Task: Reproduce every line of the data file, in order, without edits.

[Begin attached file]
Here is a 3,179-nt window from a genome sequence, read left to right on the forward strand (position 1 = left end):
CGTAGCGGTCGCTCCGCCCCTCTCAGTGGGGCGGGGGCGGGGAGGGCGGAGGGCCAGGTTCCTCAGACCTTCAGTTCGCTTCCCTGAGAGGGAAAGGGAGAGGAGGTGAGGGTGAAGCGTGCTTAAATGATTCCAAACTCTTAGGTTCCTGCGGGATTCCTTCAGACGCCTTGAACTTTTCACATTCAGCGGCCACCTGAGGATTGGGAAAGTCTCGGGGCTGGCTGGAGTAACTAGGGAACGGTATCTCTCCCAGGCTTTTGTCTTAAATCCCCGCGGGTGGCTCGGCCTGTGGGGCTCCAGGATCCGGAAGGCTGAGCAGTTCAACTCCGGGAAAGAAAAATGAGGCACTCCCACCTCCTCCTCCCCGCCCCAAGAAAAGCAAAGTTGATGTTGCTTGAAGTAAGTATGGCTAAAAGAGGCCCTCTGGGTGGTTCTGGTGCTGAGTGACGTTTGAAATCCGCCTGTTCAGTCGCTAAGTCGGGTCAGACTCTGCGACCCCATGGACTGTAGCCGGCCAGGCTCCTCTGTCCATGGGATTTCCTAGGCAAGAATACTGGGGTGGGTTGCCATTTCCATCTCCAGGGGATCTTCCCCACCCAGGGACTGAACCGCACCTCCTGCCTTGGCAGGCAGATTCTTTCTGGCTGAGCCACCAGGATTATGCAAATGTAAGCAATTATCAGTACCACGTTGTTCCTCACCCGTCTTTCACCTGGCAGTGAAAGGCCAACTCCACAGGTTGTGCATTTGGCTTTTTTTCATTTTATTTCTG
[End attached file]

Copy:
Here is a 3,179-nt window from a genome sequence, read left to right on the forward strand (position 1 = left end):
CGTAGCGGTCGCTCCGCCCCTCTCAGTGGGGCGGGGGCGGGGAGGGCGGAGGGCCAGGTTCCTCAGACCTTCAGTTCGCTTCCCTGAGAGGGAAAGGGAGAGGAGGTGAGGGTGAAGCGTGCTTAAATGATTCCAAACTCTTAGGTTCCTGCGGGATTCCTTCAGACGCCTTGAACTTTTCACATTCAGCGGCCACCTGAGGATTGGGAAAGTCTCGGGGCTGGCTGGAGTAACTAGGGAACGGTATCTCTCCCAGGCTTTTGTCTTAAATCCCCGCGGGTGGCTCGGCCTGTGGGGCTCCAGGATCCGGAAGGCTGAGCAGTTCAACTCCGGGAAAGAAAAATGAGGCACTCCCACCTCCTCCTCCCCGCCCCAAGAAAAGCAAAGTTGATGTTGCTTGAAGTAAGTATGGCTAAAAGAGGCCCTCTGGGTGGTTCTGGTGCTGAGTGACGTTTGAAATCCGCCTGTTCAGTCGCTAAGTCGGGTCAGACTCTGCGACCCCATGGACTGTAGCCGGCCAGGCTCCTCTGTCCATGGGATTTCCTAGGCAAGAATACTGGGGTGGGTTGCCATTTCCATCTCCAGGGGATCTTCCCCACCCAGGGACTGAACCGCACCTCCTGCCTTGGCAGGCAGATTCTTTCTGGCTGAGCCACCAGGATTATGCAAATGTAAGCAATTATCAGTACCACGTTGTTCCTCACCCGTCTTTCACCTGGCAGTGAAAGGCCAACTCCACAGGTTGTGCATTTGGCTTTTTTTCATTTTATTTCTG